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TARIFF RUSH BREAKS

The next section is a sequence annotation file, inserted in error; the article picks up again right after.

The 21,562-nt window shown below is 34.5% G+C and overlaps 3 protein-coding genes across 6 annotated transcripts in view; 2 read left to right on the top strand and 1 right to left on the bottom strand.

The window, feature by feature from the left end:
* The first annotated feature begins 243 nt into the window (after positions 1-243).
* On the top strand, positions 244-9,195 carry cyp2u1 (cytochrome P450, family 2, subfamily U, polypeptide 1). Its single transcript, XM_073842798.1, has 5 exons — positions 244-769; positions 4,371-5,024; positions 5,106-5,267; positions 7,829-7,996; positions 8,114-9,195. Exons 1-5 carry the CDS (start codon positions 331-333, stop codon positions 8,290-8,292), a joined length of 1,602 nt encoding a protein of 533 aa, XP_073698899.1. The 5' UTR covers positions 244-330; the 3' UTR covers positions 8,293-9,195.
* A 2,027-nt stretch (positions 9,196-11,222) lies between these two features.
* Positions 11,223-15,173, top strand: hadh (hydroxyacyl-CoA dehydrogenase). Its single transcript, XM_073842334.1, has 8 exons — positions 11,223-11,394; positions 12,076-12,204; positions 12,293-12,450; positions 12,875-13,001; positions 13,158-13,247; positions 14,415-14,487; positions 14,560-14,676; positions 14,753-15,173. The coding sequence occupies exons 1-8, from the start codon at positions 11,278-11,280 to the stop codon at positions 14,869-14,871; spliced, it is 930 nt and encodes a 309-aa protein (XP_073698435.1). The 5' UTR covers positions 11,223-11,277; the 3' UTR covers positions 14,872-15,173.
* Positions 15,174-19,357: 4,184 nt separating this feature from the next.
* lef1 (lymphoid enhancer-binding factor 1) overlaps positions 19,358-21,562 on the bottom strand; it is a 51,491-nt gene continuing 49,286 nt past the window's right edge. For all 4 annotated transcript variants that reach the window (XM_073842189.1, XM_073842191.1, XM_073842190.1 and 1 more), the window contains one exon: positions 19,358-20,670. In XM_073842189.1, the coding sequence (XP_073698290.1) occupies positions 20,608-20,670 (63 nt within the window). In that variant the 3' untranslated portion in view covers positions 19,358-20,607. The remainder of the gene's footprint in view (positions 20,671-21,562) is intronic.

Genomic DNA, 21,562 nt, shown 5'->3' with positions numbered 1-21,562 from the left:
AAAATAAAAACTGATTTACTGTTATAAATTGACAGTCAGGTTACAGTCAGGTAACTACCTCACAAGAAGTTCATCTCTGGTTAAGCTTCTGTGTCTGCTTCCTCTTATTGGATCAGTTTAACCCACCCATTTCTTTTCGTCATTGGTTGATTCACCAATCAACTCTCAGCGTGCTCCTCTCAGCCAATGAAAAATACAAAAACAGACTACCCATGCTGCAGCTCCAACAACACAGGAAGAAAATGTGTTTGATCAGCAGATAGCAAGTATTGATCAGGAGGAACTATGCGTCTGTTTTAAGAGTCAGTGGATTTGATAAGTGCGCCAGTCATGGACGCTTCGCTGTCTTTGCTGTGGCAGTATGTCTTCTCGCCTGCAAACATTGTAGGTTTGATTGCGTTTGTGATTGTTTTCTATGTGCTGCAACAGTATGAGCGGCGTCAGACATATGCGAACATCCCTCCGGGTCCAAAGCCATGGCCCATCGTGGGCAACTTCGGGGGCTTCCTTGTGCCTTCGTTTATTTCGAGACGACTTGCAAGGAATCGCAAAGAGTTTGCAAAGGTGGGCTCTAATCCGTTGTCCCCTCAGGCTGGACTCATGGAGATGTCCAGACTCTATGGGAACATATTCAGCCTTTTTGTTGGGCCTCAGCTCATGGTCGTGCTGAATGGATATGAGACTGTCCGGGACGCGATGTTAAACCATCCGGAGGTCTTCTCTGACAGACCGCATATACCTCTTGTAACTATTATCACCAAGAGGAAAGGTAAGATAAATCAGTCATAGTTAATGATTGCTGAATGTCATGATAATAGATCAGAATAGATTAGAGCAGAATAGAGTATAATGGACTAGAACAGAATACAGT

N.Y. CUSTOMS MARKS Importers Pay In About $3,000,000 a Day to Beat New Rate. SOME SHIPS TOO LATE 10,000 Pases of British Whisky and 15,000 Cases of Wine in List. MUCH SUGAR WITHDRAWN Receipts Reach $27,068,782 for Last 17 Days in This City. The most strenuous ten days in the history of the Custom House ended yesterday in comparative calm, al though it was the last day in which importers could withdraw merchandise from bonded warehouses and pay duty under the old schedule, which was superseded last midnight by the new tariff, under which thousands of tons of valuable goods on a large fleet of liners and freighters now at sea will have to settle at much heavier rates. The office of Cashier Black, by order of Acting Collector Stuart, closed at 7 o'clock last evening after everybody that wanted to pay duties on goods in bond here had had a chance to do so. The mighty rush came on Tues day, when the cashier's office was Jammed all day, the impression being that the tariff bill might go into ef fect then. The unprecedented day's receipts of $3,464,447.94 was taken in then. Monday, and Saturday wore also three million dollar days, and the ten days ended yesterady found the cashier with more than $21,000,000 in his cof fers. Heavy Receipts In Seventeen Unyi. For seventeen successive work days, winding up last evening, the receipts from duties were $27,668,782.53. All rec ords have been smashed by the activity of Uie last two months and twenty-one days of the present fiscal year. The average daily receipts for this period have been $1,070,248.01, an Increase of $446,799.21 over tire dally average of the preceding period. Becldes the great sums paid for duties on merchandise technically withdrawn from warehouses on permits allowing the owners to take possession of them, much more money than usual was paid on merchandise, chiefly sugar, woolens, cottons and silk goods, recently arriving and imported especially to take advan tage of the old low tariff rates. The receipts for sugar were high, the new rate being double the old. One surpris ing feature wai, the payment of heavy sums on about 40.000 cases of fine old Scotch, Irish and English whisky and nearly 15,000 cases of French and other foreign wines. Naturally the owners of alcoholic stuff will not be allowed to withdraw it from the warehouses until it is to be used for medicinal or other law ful purposes. Among the ships with cargoes that the importers hoped might get here before the tariff bill was signed are the hlg Kottcrdam of the Holland-America Bine, due tills morning; the French liner France, which will dock this morning with a thousand tons of expensive, high class silks, laces, perfumes, hosiery arm gloves, and the Cunarder Mauretanla. which, like all express steamsr.tps, has a limited cargo capacity, carrying about r thousand tons of English textiles, Irish laces and other high priced goods. The Mauretania will get in to-morrow. Other liners that are filled with large. NEW TARIFFS INCREASED BURDEN ON PEOPLE SHOWN Special Dispatch to Tub New Voik IIeiaio. New York Herald Bureau. ) VTHhhinKton. D. C., Sept. SI. ( OUT of approximately 4,000 Items carried In the Fordney-Mc Cumber tariff law the following have been selected as vital and typical, the new rates being compared with those of the last Republican tariff law, the Payne-Aldrich law, and the Underwood Simmons law passed by the Democrats: PAYNE- UNDERWOOD- FORDNEY ALDRICII. SIMMONS McCUMBER Wool 33 cents a lb. Free. 31 cents a lb. Beef and veal 1cents a lb. Free. 3 cents a lb. Wheat t 45 cents a bushel. Free. 30 cents a bushel. Butter Scents a lb. 4cents a lb. 8 cents a lb. Sugar 1.348 cents a lb. 1.004 cents a lb. 1.704 cents a lb. Toys 35% ad val. 35% ad val. 70% Laces 60 & 70% ad val. 60% ad val. 00% ad val. Silks 04% ad val. 45% ad val. 55% ad val. Cutlery :.. .40% ad val. 45 & 30% ad val. 80 to 175% ad val. Chinaware 55 & 60% ad val. 50 & 55% ad val. 60 & 70% ad val. Glassware 45%adval. 30%adval. 50%adval. Clocks 40% ad val. 30% ad val. 50% ad val. Furniture 45% ad val. 45% ad val. 60% ad val. Gloves (cotton) 50% ad val. 35% ad val. 75% ad val. Jewelry -00% ad val. 00% ad val. 80% ad val. Hosiery (wool) 03% ad val. 40 to 40 % 65% ad val. Carpets (Brussels).. .74% ad val. 46% ad val. 40% ad val. Lemons. 78% ad val. 14% ad val. 88% ad val. Walnuts 3 cents a lb. 4 cents a lb. 4 cents a lb. dutiable cargoes due within the next several days are the United States steamship President Fillmore, heavily laden with German goods; the White Star steamship Baltic, the Lapland of the Bed Star fleet and the Cunarder Scythia. It is predicted that customs receipts of more than a million dollars a day will he common for some time under the new tariff. Among the Imports that will he with drawn in great quantities from the warehouses are nuts, especially almonds, which paid a duly of 4 cents a pound under the old tariff and will pay 10 cents more under the new. Like all other merchandise In warehouses on which Importers have paid duties in the last several weeks, the nuts actually were not taken out. The duties are paid on the issuance of permits that, release the goods to the owners and they may remain In storage under the supervision of the Government for some time. DEFICIENCY BILL IS SENT TO CONFERENCE Senate Increases Its Total to $2,831,742. Special Dispatch to Tub New York Herald. Nfiv York Herald Burraii. ) Washington, I>. Sept. 31. I The first deficiency bill for the fiscal year 1923, carrying appropriations of $2,831,742, was passed by the Senate to-day and sent to conference. Many items were added to the blll_ by the Senate Finance Committee, while others were put In on the floor of the Senate. By unanimous consent, asked by Chairman Warren of the Appropriations Committee, an item of $200,000 for the relief of Americans at Smyrna was in corporated at the request of I'resldent Harding and acting Secretary ,of State Phillips. For the Borah Fact Finding Coal Commission $200,000 was allowed, while $150,000 was left in the House bill for use by the new Federal Coal Distributor. Senator Underwood (Ala.) made an unsuccessful fight to have stricken out the Item providing an appropriation of $180,(100 for the use of the mixed com mission to adjust the claims against Germaity by American citizens tor dam ages incurred by the war. GIBERSON TRIAL PUT OFF. Federal Judge's Brother to Help Defend Accused Woman. Special Dispatch to Tub New York Herald. Toms River, N. J., Sept. 21.?The Giberson murder case, set down by Jus tice James F. Minturn in Supreme Court for October 2, has. been postponed to Octofoer 11 at the request of Justice Samuel Kallsh, who will sit to try the case. W. Howard Jeffrey, former Judge, counsel for Mrs. Ivy Giberson. who is charged with the murder of her husband, William Giberson, will have with him at the trial James Mercer Davis of Camden, brother of J-udge J. Warren Davis of the United States Circuit Court. TARIFF BILL SIGNED; GOODS RUSHED HERE Continued from First Page. law is the authority bestowed upon the President to revise rates without refer ence to Congress, the so-called "flexible i tariff" provision which Mr. Harding praised when signing the bill to-day. Nothing of the sort ever has b-?en writ ten tnto a tariff measure before. It is the outcome of continued agitation for machinery that will allow tho writing of rates on a basis more scientific than in the past. This section, which Mr. Harding will take full advantage of, permits the President to change rates by executive order upon the recommendation of the Federal Tariff Commission. The ;ates may be Increased or lowered within the range of 50 per cent, of those pro vided In the law, this to be on the basis of foreign valuation, which Is the standard of the law. If American valua tion is to be tho standard the rates themselves cannot be increased. President Harding already has been advised that the tariff commission will have to be tripled In size in order to carry out the added duties Imposed by the new law. This will mean that in creased appropriations will have to be made available at some early date. It is anticipated that such extra funds will be asked for by the President almost immediately after the next session of Congress begins. Forming; "Industry" Protected. The new measure also Is notable from the fact that this is the first time that agriculture has been fully recognized ?s an industry to be protected by a tariff, the direct result of the efforts of the so-called Senate agricultural tariff bloc, composed of twenty-live Senators ftom agricultural States, the chairman of which is Senator Gooding (Rep., Idaho). High protective rates have been pro vided for all products of the farm, from milk and eggs to butter and cheese, from wheat to beans, and so on down the line. The new tariff m asure is the result of a year and a halfs work by Congress, having been started In April, 1921. when the extra session wan called by Presi dent Harding to revise the tariff and tax laws. The Senate alone considered the bill for a year, while Its opponents fought every Inch of the way against what were termed far too high and unscientific rates. The duties on many of the 4.000 articles In the law admittedly are so high that they will serve as a tariff wall against Imports, but they were written In be cause of the announced theory that they were necessary to prevent American In dustry from being ruined by foreign competition made all the more hurtful because of deflated money values. As a notable example, *!ie rates on cutlery are very high, running up to 200 per cent, ad valorem, to cut off German Importations If possible. There Is considerable of n dispute as to whether the duties on farm product! will be operative, since the law of sup ply and demand may tend to keep prices down, particularly pn Items of which there are few importations. TRACTOR Tows freight ear*, pull* ton* of material* about factoriaa, haul* trailer* loaded with lumber,coal and cruahed atone, drag* log*: doea excavating and hoitting; cruahea atone; mlxea concrete; drive* pile*; haul* atreet clean ing equipment: plow* mow and haul* It awajr; gradea and roll* atreet* and roada, etc. JPbrdaon Trmotor aqalppad with Solid Rakbar tirad whoolo for factory and a treat aaaa. A Great Industrial Worker There isn't any doubt about the de- Fordson for industrial uses. This has pendability, adaptability, efficiency or been proved by manufacturers in most economy of the Fordson Tractor. every line, construction and excavating These things htve all been proved by ?"t'neers cementing contractors, cool the most severe tests on forms oil bm'diJ?. ?""P1" f"~?. ,. . * and road building contractors, cities, over the country where more thsn wwn,TOdvin,g4 170,000 of them are in daily use. You can undoubtedly apply a Fordson Light, easy to handle and operate in to your line of business. Let's talk small spaces, there is absolutely no it over. It will interest you to get all doubt about .the practicability of the the details. Ask Any Authorized Ford Dealer in Metropolitan New York or New Jersey. STRIKERS HEROIC IN COMPERS'S EYES Labor Leader Says Govern ment Muddles Situation. Attempts of governmental agencies and the Railroad Labor Board In par ticular to "meddle" In Industrial disputes have led to Increased antagonism be tween employers and workers and In stead of Improving the situation have muddled It, said Samuel Oompers, presi dent of the American Federation of Labor, yesterday In an address to the Clvitan Club at the Hotel Astor. After assailing the Government for what he termed its endeavor to coerce labor, Mr. Gompers defended strikes and asserted that labor had rendered a great service to the nation by fighting and striking at whatever sacrifice to main tain the standard of the worker's home and repulse an "industrial autocracy." Mr. Gompers prefaced his address with the statement that one of the diffi cult things about the labor movement Is that it Is mlsundersood because most persons view It from the stand of labor's antagonists. Even the press, he said, renders partisan opinion against organ ized labor because proprietors of the great newspapers are largo employers and believe they are serving their own Interests thereby. SUPPLY OF HARD COAL TO BE 60 P. C. NORMAL AdministratorsSay Prices Will Remain Same. Philadelphia, Sept. 21.?Only BO per cent, of the normal supply of domestic sizes of anthracite coal will be avail able this winter, but prices will be vir tually the same as last winter. It was announced to-day at a conference of fuel administrat >rs representing all of the hard coal consuming States and Canada. To overcome this shortage in supply a campaign for the education of the public In the use of the smaller sizes of anthracite, known as buckwheat, of which there Is an abundance, is to be inaugurated. MASONS TO MEET HERE. Cleveland. Sept. 21.?New York city was selected as the place for hold'ng the next conclave of the Supreme Council of the thirty-third degree, Ancient Ac cepted Scottish Rite, of the Northern Masonic Jurisdiction of tho Unked States of America, at the closing session here to-day. The date of the next con clave was not announced. STATE ASSURES PUBLIC COAL AND FULL WEIGHT Sealers and Fuel Chief Are to Work Together. Special Dispatch to Turn New Yosk Hjuulo New York Herald Burr" Albany, Sept. SI, ( Through an arrangement by W, _T White, Director of the Bureau *o! Weights and Measures of the State De partment of Agriculture, and William H. Woodin, the State Fuel Administrator, the people of the State this fall and win ter will not only be assured of getting coal but of obtaining the full amount they pay for. Mr. White announced that the 175 sealers of weights and measures In the State will cooperato with the coal ad ministrator. "The details of the plan will be worked out at a further conference next week," said Mr. White. "Because of the scar city and high price of coal people will have to buy It In small lots, and they should be protected In getting all that they pay for. Officials who will aid In carrying out ! the plan include all of the county and city sealers. They come under the Juris diction of the State Bureau, and Mr. White said that they have been In structed to follow up all complaints of short weight without any charge or fee. SOFT COAL PARLEY CALLED. National Meeting la Planned tr> Avert Strike Next April. Cleveland, Sept. 21 (Associated Press).?An Invitation to all bituminous operators of the United States to meet here October 2 with representatives of the United Mine Workers of America to devise entirely new machinery of wage bargainings to replace that of the central competitive, field which broke down prior to the recent national coal strike was sent out from here to-day. The main object of the conference, it was explained, is to prevent another coal strike next April. The conference also will Initiate an investigation of the industry concur rently with that carried on by the fact finding commission to be named by President Harding. rnoF. hobson is farm envoy. Washington, Sept. 21.?Prof. Asher Ilobson of the Department of Agriculture has been made United States member of the permanent committee of the Interna tional Institute of Agriculture at Rome, succeeding William G. Stevenson, re signed. Prof. Hobson formerly was con nected successively with the University of Wisconsin, Washington State College and Columbia University. DARTMOUTH'S HEAD WOULD BAR MANY President Hopkins Wants Col lege Advantages Reserved to Aristocracy of Brains. Sprrial Pitpotrh to Tit? N?w Tout Hwaid. Hanoveh, N- H., Sept, 21.?President Krneest Mar<ln Hopkins opened Dart mouth's one hundred and fifty-fourth year to-day with an address to the stu dents this morning. Bearing upon the competence of men entering college at the present time, he said: "Too many men are going to college. The opportunities for securing an edu cation by way of the college course are. definitely a privilege and not a uni versal right. It consequently becomes essential that a working theory he sought that will operate with some de gree of accuracy to define the Individuals who shall make up the group to whom, in Justice to the public good, the priv ilege be extended, and to specify those from whom the privilege should be with held. "It would he Incompatible with all af the conceptions of democracy to assume that the privilege of higher education should be restricted to any class defined by the accident of birth or by the for tuitous circumstances of possession of "wealth. But there is such a thing as an aristocracy of brains, made up of men intellectually alert and Intellectually cag>T. to whom Increasingly the oppor tunities of higher education ought to be restricted. If democracy is to be a qual ity product rather than simply a quan tity one. and If excellence and effective ness arc to displace mediocrity, towards which democracy has such a tendency to skid. In discussing the need of search for trim values President Hopkins said: "The two great conflicting forces of the world at the present time are the spirit of truth, and the spirit of pro paganda, the former of which leads toward light and to ultimate peace and happiness for mankind and the latter of which is not only the father of lies but the whole ancestral tree, ultimately making for confusion and distress." The enrollment of the college this morning stood at approximately 1,000. one hundred less than last year due to the selective admission process put in effect this year. New York ranks second among the States represented In the incoming class, with Massachusetts leading. Illinois, New Jersey, New Hampshire, and Pennsylvania follow in crder. NEW style, a new finish and new colors?shown for le first time this morning by Knox Agents in all leading cities. Shown in a variety of beautiful mixtures with a soft silken nap in shades which will harmonize with new Fall suitings. N SEVEN DOLLARS KNOX HAT COMPANY INCORPORATED VPTOWN DOWNTOWN Fifth Ave. nt 4'Hh Street The Singer Ituildlng ? ">2 Fifth Avenue Hi I Broadway No Cost For a 10-Day Tube Simply Mail Coupon linity of the saliva. That is there to neutralize mouth adds, the cauae of tooth decay. It multiplies the starch diges tant in the saliva. That is there to digest starch deposits on teeth which may otherwise ferment and form acids. It thus gives manifold effect to Nature's great tooth-protecting agents. The result, the world over, is a fast-coming new dental era. Dainty People Now combat that film on teeth Have you noted how many with tartar, are the chief cause of people now have whiter, prettier pyorrhea. So nothing is more teeth? You see them wherever important to teeth than combat - you look. The reason liu in a ing the film daily, new cleaning method whicn mil lions now employ. If you don't Two ways found know it, you should try it now. _ , . . * Dental science, after long re Film is dingy "earch- found |wo ,c1ombat ?* ants. One acts to curdle film, one Tell your child Your teeth are coated with a to remove and without any U1J viscous film. You can feel it now. harmful scouring want your children to en It dings to teeth, gets between ... . . . . . deavor to avoid the troubles that the teeth and stays. That film Abl? ?'"honties Pr?*?d these you suffered. Then tell them of absorbs stains, then it forms methods effective. Then dentists Pepsodent. show them its effects, dingy coats. Tartar is based on everywhere began to advise them. Dentists now urge that children ftlm Now careful people of some fifty use it from the time the first ' . nations employ them, largely by tooth anoeara No ordinary tooth paste can denUl advice. tooth appears. effectively combat film. So, under Send the coupon for a 10-Day old methods beautiful teeth were A n^w-type tooth paste was Tube. Note how clean the teeth less often seen than today. And created, based on modern re- feej after using. Mark the ab tooth troubles, mainly caused by search. The name is Pepsodent. nence of the viscous film. Set film, became almost universal. These two great film combatants how teeth whiten as the film Film holds food substance were ?mbod,cd ,n !t- coats disappear, which ferments and forms acids. jy . rji_ -lone That test will bt a revelation. It holds the acids in contact with It will convince you that you and the teeth to cause decay. Germs But Pepsodent does more than yours need this new-day method, breed by millions in it They, fight film. It multiplies the alka- Cut out the coupon now. Pfins23fiivl RCG.U.S. LBsamHMaHaawaMamwnM The New-Day Dentifrice Now advised by dentists the world over. All druggists supply the large tubes. 10-Day Tube Free THE PEPSODENT COMPANY, Dept. A-aso, 1104 S. Wabash Ave..Chicago,111 Mail 10-Day Tube of Pepsodent to OftlY nn? tuh# to a. famtlv Light Weight Brogue Made in "E" shade Russia Calf. Lasts and Patterns exclusively our own design. BOTH SHOPS THE Whitehouse. & Hardy BROADWAY ?40~ STREET UU WEST 43- STREET baa* Una Bug. Km NEW YORK m ? lo When the Trees are Shedding their Foliage We have an ample production of Fall topcoats, possessing abundant style and models to answer the call for con servative design. Loose-fitting and raglans in Ameri can fabrics of tested soundness and English and Scotch cloths in exclu sive designs. $40 to $75 Brokaw Brothers Broadway at Forty-Second Street m y, ^ ?rb (FOUNDED 1856; The Cooperative Apartment Plan of Tenant Ownership PRINCIPLES and advantageous features of the Cooperative Apartment tenant ownership plan will be discussed by brokers interested in this comparatively recent real estate development in a leading article in The New York Herald Real Estate Section next Sunday. Expenses of ownership, details of ownership and methods of management will be dis cussed in detail. Watch for this article next Sunday Lists of Cooperative Apartments for sale will be included in the Herald's Apartment House Directory published in the same section. THE NEW YORK HERALD Real Estate Department 280 BROADWAY Telephone Worth 10,000 '